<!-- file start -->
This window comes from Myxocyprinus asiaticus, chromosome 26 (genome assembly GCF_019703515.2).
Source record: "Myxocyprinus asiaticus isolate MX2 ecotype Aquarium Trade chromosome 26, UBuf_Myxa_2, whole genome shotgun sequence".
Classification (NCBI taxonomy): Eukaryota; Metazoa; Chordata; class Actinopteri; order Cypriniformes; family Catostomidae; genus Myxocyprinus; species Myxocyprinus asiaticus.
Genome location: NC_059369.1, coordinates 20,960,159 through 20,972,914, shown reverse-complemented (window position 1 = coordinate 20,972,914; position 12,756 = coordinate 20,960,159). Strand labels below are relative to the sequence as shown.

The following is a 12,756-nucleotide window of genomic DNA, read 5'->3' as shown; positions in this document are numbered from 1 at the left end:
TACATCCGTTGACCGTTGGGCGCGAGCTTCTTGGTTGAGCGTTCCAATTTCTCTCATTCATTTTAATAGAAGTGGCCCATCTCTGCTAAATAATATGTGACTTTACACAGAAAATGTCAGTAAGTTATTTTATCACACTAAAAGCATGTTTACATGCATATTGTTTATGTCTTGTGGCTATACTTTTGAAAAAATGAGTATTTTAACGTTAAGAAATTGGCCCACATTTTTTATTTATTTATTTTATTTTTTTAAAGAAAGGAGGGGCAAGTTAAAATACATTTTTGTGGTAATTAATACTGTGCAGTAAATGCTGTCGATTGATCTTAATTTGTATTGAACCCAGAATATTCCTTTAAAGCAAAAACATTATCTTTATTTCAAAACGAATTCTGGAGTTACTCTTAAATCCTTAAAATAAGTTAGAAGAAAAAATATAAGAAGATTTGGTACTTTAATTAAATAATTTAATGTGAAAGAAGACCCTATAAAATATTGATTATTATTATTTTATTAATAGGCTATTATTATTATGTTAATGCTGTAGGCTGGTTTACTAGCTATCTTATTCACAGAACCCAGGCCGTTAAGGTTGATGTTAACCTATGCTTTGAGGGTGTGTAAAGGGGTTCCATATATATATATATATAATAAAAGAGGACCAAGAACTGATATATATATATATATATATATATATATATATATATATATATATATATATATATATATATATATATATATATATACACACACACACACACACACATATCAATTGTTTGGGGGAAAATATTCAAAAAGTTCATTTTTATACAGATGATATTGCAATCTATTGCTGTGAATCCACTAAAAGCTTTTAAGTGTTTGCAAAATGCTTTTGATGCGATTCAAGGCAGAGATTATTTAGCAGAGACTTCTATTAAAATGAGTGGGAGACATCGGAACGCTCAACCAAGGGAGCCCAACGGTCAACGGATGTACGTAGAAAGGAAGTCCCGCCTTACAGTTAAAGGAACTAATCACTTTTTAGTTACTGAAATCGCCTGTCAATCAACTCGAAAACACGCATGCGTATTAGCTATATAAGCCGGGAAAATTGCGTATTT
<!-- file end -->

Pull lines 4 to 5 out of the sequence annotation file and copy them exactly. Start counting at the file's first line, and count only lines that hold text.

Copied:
Genome location: NC_059369.1, coordinates 20,960,159 through 20,972,914, shown reverse-complemented (window position 1 = coordinate 20,972,914; position 12,756 = coordinate 20,960,159). Strand labels below are relative to the sequence as shown.

The following is a 12,756-nucleotide window of genomic DNA, read 5'->3' as shown; positions in this document are numbered from 1 at the left end: